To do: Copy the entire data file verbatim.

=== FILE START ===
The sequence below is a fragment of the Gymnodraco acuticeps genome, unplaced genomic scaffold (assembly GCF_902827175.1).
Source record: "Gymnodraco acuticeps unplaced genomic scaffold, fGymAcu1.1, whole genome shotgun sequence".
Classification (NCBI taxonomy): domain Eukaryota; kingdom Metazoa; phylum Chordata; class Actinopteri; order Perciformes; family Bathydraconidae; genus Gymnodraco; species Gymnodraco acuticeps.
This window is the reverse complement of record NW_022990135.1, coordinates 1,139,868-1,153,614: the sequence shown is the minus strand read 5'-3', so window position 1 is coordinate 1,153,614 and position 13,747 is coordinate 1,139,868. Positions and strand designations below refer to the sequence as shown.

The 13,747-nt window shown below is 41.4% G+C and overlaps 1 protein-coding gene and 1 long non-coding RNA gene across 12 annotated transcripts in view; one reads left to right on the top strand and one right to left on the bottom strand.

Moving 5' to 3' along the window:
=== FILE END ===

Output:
The sequence below is a fragment of the Gymnodraco acuticeps genome, unplaced genomic scaffold (assembly GCF_902827175.1).
Source record: "Gymnodraco acuticeps unplaced genomic scaffold, fGymAcu1.1, whole genome shotgun sequence".
Classification (NCBI taxonomy): domain Eukaryota; kingdom Metazoa; phylum Chordata; class Actinopteri; order Perciformes; family Bathydraconidae; genus Gymnodraco; species Gymnodraco acuticeps.
This window is the reverse complement of record NW_022990135.1, coordinates 1,139,868-1,153,614: the sequence shown is the minus strand read 5'-3', so window position 1 is coordinate 1,153,614 and position 13,747 is coordinate 1,139,868. Positions and strand designations below refer to the sequence as shown.

The 13,747-nt window shown below is 41.4% G+C and overlaps 1 protein-coding gene and 1 long non-coding RNA gene across 12 annotated transcripts in view; one reads left to right on the top strand and one right to left on the bottom strand.

Moving 5' to 3' along the window: